WW1 Children

How did families and children cope with returning veterans

How did World War 1 affect the families?

WW1 had a very big impact on the families. As most soldiers had gone to fight in the war, women had to replace men in the workforce. This put a lot of pressure upon the older children in the family as they had to take care of the household duties and any younger children. Many of the men who came back from the War were suffering from serious injuries, the effects of Mustard Gas and or shell shock. They were to tormented to talk about their experiences and often it would take them a long time recover from the trauma of the War. This meant that some women had been become responsible of supporting the entire family. The children were scared about their Dads’ going to war because they might not see them again. However, some children became were confused when their fathers did return because they did not understand the effects of trauma on their fathers and didn’t know how to communicate with them. Some cases the Fathers had completely different personalities and some were so traumatised they could not communicate. They showed no love or caring to their children or wife.

How did the soldiers and their families deal with World War 1?

Some of the men fell to pieces because of the torment they went through and needed psychological help to recover from their experiences of war. Life was never the same for some of the men as they had constant ‘flashbacks’ and nightmares about the war. Others had life-long injuries from having their limbs blow off and other serious injuries. Men could be in shock or suffering from the gases that they were exposed to. Often this meant that soldiers were unable to the employment and lifestyle they had had before leaving for the War, adding depression and financial difficulties to the family situation. The women were forced to financially support their family as well as looking after the kids and at the same time care for their husband or son. This situation made life very difficult.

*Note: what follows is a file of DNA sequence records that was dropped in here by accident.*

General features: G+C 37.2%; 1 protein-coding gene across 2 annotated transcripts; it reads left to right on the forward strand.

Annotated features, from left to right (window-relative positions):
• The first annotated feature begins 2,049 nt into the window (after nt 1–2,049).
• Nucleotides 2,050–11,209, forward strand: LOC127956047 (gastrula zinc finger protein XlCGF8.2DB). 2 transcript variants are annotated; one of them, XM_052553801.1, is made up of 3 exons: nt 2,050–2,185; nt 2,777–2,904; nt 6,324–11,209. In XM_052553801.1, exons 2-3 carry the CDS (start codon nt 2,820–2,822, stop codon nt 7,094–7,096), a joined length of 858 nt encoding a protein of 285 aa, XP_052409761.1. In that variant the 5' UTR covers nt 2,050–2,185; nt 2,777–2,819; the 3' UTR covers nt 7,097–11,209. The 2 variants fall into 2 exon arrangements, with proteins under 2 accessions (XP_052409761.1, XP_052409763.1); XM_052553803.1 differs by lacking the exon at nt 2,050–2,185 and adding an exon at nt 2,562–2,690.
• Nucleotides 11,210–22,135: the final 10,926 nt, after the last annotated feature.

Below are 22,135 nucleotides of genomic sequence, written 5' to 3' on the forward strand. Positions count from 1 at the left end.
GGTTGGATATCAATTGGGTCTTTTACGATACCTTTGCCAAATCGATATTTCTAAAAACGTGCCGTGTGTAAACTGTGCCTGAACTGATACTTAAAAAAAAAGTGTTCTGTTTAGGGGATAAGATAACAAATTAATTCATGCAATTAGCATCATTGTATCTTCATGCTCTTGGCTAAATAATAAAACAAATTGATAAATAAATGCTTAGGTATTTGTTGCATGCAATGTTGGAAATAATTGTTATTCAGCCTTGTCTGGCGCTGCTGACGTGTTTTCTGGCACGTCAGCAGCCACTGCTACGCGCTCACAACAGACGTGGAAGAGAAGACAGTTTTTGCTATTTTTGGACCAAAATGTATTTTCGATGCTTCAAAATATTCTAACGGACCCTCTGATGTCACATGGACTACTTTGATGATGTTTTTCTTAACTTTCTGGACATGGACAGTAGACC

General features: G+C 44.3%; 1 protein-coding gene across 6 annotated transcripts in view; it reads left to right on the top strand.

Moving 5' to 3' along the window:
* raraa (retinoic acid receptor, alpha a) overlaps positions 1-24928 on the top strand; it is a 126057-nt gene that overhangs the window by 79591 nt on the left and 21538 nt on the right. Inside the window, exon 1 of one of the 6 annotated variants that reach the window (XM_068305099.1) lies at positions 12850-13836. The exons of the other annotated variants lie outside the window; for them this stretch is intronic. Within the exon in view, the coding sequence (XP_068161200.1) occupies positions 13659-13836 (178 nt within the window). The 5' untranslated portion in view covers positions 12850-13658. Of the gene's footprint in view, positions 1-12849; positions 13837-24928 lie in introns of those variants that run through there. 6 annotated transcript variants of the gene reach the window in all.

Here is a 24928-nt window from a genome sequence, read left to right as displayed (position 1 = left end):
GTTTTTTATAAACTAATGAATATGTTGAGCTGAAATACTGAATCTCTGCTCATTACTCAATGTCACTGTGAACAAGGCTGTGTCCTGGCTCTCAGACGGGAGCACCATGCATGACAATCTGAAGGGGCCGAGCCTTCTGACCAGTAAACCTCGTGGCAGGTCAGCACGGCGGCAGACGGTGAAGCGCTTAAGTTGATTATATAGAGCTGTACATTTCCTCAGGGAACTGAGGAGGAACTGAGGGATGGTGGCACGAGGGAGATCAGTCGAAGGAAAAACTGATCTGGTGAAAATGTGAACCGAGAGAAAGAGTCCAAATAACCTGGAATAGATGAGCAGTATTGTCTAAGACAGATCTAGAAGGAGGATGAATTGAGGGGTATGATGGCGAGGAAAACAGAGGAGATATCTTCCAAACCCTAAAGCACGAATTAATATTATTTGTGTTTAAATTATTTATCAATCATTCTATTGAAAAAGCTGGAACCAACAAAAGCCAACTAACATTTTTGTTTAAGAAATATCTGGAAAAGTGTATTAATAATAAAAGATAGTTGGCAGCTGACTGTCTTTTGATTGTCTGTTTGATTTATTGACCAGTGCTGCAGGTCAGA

In conclusion, life was really hard for the soldiers and their families because of the torment they went through on the brutal battlefields of WWI. None of the soldiers were prepared for the torment, neither were their families truly able to understand the full effects of the War upon their loved ones. WWI ultimately ended in 1919 but not before the lives of millions of people had been change for ever. This must have affected the children growing up and then having their own families and how they brought up their own children. This moulds the next generation and it perpetuates itself.

  1. The mental and physical scars have been evident from some of the interviews I have conducted at Cullercoats Family History Centre.

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